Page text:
Learning how to monitor and maintain your heart rate is a valuable training tool to have regardless of the sport or activity. Heart rate training will help you build a healthy cardiovascular system that allows you to increase your workload in other activities such as running, weight training, and other competitive sports.
It doesn’t matter if you are a newbie to the gym trying to lose weight, or a seasoned athlete looking to take your physical conditioning to the next level, heart rate training is for everyone. The crux of heart rate training is to find your correct HR (Heart Rate) training zone that allows you to progress toward achieving your goals.
Here Are Seven Steps You Can Take to Find Your Optimal Heart Rate Zone
#1 Calculate Your Resting Heart Rate
Take your pulse when you wake up and note the reading for three days in a row, take the average of the three readings and this will be your resting HR.
#2 Calculate Your Maximum Heart Rate
Use this calculation to find your maximum heart rate;
- Subtract your age from 220; this will give you your maximum heartbeats per second.
- If you are unfit, subtract 15 bpm from your calculation.
- If you are very fit, add 10bpm instead.
Another option for measuring your HR is to visit the clinic and have a physician perform a cardiovascular stress test on your heart.
#3 Heart-Rate Reserve
Subtract the resting HR from the maximum HR to find your HR reserve. For example, a person who is 40 years old should subtract 40 from 220 (180 max HR) then subtract 80 from 180, and their HR reserve is 100 bpm.
#4 Aerobic Training HR Range for Fat Burning
The best HR range for fat burning will be between 50% and 70% of your HR reserve. Take your HR reserve low number (50% = 50) and then add it to the maximum range (70% = 70), therefore in our example, the best HR range for fat burning will be 50 + 70 = 120 bpm.
#5 Aerobic Training HR for Fitness
For fitness and cardiovascular conditioning requires an HR range of between 70% and 80% of your HR reserve. (70 + 80 = 150 bpm). This is the best HR range for general fitness training and suits beginners that want to increase their fitness level for general health benefits.
#6 Aerobic-Anaerobic Threshold HR Range
This HR range is close to the upper-limit of aerobic exercise, just before exhaustive work. The best range for this type of training lies between 80% and 85% of your HR reserve.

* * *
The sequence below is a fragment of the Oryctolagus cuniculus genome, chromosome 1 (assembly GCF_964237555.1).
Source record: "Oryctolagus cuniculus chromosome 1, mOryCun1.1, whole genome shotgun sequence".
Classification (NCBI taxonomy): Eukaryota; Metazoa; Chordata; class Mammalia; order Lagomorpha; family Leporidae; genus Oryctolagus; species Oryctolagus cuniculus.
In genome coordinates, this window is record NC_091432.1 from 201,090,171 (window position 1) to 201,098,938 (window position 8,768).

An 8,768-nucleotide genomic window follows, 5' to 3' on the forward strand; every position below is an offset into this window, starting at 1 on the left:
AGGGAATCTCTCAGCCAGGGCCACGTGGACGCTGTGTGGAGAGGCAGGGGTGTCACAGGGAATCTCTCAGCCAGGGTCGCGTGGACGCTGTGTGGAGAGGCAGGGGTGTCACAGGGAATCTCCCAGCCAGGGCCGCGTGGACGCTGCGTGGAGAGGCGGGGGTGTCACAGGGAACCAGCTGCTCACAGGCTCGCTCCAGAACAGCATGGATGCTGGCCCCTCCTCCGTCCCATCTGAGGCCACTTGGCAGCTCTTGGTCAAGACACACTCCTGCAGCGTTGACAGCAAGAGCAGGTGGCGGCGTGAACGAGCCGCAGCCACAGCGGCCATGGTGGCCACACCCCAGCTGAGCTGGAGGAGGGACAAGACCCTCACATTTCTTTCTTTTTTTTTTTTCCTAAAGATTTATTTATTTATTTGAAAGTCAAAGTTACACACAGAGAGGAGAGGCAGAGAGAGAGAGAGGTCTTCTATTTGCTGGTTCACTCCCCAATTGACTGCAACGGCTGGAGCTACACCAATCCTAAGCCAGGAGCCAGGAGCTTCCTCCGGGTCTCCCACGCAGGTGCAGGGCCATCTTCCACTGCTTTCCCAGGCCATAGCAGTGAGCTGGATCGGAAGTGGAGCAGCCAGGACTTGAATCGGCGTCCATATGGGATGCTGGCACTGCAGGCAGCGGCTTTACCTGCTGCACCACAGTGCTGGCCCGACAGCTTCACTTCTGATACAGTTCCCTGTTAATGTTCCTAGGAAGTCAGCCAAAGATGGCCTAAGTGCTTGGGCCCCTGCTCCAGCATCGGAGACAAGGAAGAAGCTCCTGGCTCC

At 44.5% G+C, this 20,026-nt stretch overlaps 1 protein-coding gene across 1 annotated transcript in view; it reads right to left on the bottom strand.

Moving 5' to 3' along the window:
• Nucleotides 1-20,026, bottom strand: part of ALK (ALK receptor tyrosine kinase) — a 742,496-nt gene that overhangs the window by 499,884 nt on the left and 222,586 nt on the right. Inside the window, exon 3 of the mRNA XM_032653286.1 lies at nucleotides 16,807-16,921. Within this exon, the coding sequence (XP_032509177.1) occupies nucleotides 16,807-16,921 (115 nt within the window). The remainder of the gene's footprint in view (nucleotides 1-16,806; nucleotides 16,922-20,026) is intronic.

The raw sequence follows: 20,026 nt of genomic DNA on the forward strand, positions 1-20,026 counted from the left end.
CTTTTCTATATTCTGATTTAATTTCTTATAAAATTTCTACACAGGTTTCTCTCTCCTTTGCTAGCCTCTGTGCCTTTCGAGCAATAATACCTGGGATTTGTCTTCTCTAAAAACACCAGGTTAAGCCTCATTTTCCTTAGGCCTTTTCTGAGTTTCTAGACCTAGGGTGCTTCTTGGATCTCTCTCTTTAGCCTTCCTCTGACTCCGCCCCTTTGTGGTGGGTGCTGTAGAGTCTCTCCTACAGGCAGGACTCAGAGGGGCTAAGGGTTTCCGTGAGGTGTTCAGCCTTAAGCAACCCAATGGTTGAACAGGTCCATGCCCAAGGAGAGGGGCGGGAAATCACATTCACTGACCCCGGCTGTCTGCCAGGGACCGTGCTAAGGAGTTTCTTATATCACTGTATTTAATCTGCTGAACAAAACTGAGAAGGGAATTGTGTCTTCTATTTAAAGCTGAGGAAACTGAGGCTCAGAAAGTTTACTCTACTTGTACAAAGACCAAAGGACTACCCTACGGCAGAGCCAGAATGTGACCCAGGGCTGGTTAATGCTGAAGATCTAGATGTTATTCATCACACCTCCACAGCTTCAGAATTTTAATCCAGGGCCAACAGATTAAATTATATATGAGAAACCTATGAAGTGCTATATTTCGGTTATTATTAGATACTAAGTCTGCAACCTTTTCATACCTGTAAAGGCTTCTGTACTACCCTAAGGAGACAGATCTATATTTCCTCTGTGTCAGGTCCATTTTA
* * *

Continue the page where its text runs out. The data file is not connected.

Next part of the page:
However, it is important to note, this level of heart-rate does not burn body fat stores optimally. (80+85 = 165 bpm). This kind of training suits competitive athletes and sports trainees that are looking to increase work rate and explosiveness.
#7 Anaerobic Training HR Range
Anything between 170 bpm to your HR max is considered the upper-limit of cardiovascular training capacity. This type of training suits intervals only as the exercise becomes purely anaerobic and very exhausting. Exercising for too long at this range is counterproductive and can result in injury.
How to Track Your Heart Rate with a Heart Rate Monitor
There are plenty of heart rate monitors on the market that not only track your heart in real time, they also help create data analytics to help you keep track of trends in your heart rate.
These heart rate monitors are typically attached to a wristlet or anklet with the option of syncing to smart devices for ease of use. Fitbit, Garmin, Apple Watch, Polar, and Mio are just a few brands that have heart monitor devices.
Eating an Optimal Diet for Heart Health
If you want to improve the longevity of your cardiovascular system, you will need to pay close attention to your diet. The food we eat plays a significant role in the development and maintenance of our heart.
Choosing the right foods and ensuring that you eat a heart-healthy diet will ensure that you get the most out of your workouts. Here are some diet tips you can add to your daily routine to keep your heart happy and healthy.
Are Carbs the Enemy? It Depends
Eating too many refined carbohydrates is detrimental to your health. Research has shown that the consumption of processed carbs like sugar and flour create a myriad of health problems. Carbohydrates increase blood sugar levels and increase the production of bad cholesterol (LDL).
Carbohydrates also create inflammation in the walls of the digestive tract.
This inflammation affects the health of the gut biomes living in your GI tract. The inflamed intestinal environment disrupts the biomes ability to assimilate nutrients from food. This inflammation spreads to every other biological system in the body, including the cardiovascular system where it presents symptoms of hypertension.
The best approach for optimal heart health is to eliminate carbs and processed foods from your diet and replace them with nutrient-dense sources of fat.
The Benefits of a High-fat Diet for the Heart
Going carb-free is a complete lifestyle change that will dramatically improve your health. Without carbs in your diet, your body changes its fuel source from glycogen to ketones. In the absence of glycogen, the liver produces ketones in a metabolic process known as ketosis.
Eating a ketogenic diet will improve cholesterol balance by increasing the production of HDL and reducing total triglycerides in the blood. Eating foods rich in fat sources with zero carbs will lower your fasted blood sugar levels and helps overcome any feelings of anxiety or hypertension.
Fat stores in the body and dietary fat sources fuel ketone production in the liver. Therefore, if you couple a ketogenic diet with a caloric deficit, you will burn body fat at a faster rate than with carbs.
The right approach to training and diet makes it possible to master control of your heart rate. Use these tips and log your results. Remember to adjust your training strategy after a few weeks to increase the work capacity of your cardiovascular system and keep the progress moving forward.